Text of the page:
Extreme oxidant amounts produced by lightning in storm clouds

Lightning increases the atmosphere’s ability to cleanse itself by producing nitric oxide (NO), leading to atmospheric chemistry that forms ozone (O3) and the atmosphere’s primary oxidant, the hydroxyl radical (OH). Our analysis of a 2012 airborne study of deep convection and chemistry demonstrates that lightning also directly generates the oxidants OH and the hydroperoxyl radical (HO2). Extreme amounts of OH and HO2were discovered and linked to visible flashes occurring in front of the aircraft and to subvisible discharges in electrified anvil regions. This enhanced OH and HO2is orders of magnitude greater than any previous atmospheric observation. Lightning-generated OH in all storms happening at the same time globally can be responsible for a highly uncertain, but substantial, 2 to 16% of global atmospheric OH oxidation.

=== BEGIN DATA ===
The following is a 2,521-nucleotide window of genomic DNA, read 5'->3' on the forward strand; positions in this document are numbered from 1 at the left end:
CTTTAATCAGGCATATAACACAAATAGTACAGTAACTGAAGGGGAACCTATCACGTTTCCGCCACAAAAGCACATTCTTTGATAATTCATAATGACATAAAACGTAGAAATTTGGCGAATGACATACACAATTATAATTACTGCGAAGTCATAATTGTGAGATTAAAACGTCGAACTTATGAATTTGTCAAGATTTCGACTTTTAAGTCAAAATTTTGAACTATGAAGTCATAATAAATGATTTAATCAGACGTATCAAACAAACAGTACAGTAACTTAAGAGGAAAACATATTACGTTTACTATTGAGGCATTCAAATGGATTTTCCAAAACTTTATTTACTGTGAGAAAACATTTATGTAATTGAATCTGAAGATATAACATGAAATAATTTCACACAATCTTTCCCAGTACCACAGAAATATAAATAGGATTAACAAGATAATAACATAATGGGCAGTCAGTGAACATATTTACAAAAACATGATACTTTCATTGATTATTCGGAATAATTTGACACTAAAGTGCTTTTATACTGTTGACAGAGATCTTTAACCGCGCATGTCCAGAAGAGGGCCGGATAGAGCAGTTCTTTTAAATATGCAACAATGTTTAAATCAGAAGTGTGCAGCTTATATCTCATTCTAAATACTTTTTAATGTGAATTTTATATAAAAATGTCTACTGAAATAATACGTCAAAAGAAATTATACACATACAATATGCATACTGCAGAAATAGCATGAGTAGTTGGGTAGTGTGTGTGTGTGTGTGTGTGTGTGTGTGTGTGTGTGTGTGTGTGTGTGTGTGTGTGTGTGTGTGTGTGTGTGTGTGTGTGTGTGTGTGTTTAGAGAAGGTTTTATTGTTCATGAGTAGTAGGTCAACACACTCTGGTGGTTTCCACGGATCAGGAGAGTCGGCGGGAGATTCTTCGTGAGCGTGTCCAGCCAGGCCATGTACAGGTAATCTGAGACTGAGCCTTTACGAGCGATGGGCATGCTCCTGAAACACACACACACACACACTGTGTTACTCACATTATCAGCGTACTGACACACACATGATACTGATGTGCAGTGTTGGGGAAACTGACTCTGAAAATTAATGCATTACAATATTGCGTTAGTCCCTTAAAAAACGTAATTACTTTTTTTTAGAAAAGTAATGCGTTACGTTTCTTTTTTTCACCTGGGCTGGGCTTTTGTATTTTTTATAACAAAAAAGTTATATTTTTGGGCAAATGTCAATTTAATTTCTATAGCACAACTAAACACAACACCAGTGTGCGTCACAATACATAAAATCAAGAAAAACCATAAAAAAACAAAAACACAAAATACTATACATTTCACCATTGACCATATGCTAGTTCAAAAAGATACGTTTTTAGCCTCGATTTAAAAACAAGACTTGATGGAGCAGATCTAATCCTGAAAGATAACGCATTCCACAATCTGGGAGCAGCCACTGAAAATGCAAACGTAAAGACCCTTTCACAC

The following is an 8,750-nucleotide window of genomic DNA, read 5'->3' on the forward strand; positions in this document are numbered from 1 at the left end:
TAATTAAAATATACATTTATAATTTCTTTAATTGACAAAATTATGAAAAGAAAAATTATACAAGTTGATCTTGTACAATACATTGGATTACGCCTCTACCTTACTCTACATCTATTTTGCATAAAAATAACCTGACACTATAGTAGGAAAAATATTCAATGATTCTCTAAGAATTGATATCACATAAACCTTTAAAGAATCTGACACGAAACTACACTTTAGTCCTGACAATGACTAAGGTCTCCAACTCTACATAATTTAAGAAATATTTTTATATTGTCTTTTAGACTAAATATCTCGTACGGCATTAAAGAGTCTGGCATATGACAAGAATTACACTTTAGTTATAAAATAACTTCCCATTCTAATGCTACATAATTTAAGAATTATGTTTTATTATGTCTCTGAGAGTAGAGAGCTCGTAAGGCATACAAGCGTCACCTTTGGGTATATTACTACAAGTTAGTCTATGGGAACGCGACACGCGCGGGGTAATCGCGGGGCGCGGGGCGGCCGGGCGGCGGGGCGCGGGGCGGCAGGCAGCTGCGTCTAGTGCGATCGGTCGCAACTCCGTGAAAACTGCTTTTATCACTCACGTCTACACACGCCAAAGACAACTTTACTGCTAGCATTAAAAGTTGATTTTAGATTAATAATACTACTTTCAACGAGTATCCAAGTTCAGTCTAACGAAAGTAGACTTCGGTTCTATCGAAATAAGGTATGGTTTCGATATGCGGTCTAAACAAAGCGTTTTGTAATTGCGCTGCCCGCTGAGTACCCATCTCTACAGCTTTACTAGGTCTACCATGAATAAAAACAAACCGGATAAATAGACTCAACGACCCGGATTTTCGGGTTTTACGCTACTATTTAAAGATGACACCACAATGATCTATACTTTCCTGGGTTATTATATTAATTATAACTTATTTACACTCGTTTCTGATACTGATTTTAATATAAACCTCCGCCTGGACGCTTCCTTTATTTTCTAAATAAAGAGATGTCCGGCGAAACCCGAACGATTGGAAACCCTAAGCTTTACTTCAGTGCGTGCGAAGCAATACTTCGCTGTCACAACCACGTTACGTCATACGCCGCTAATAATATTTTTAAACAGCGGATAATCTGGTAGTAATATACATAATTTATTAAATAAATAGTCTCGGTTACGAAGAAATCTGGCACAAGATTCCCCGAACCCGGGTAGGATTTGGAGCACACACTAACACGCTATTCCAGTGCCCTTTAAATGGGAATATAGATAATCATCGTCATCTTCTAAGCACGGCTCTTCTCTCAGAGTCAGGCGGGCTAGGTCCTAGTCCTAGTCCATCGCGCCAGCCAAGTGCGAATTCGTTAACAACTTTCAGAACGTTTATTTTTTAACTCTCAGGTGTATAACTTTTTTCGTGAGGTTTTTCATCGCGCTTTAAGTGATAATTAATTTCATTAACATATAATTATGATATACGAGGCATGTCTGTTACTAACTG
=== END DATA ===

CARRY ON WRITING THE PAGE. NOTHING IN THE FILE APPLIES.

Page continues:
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Award ID(s):
Publication Date:
NSF-PAR ID:
10228116
Journal Name:
Science
Volume:
372
Issue:
6543
Page Range or eLocation-ID:
p. 711-715
ISSN:
0036-8075
Publisher:
American Association for the Advancement of Science (AAAS)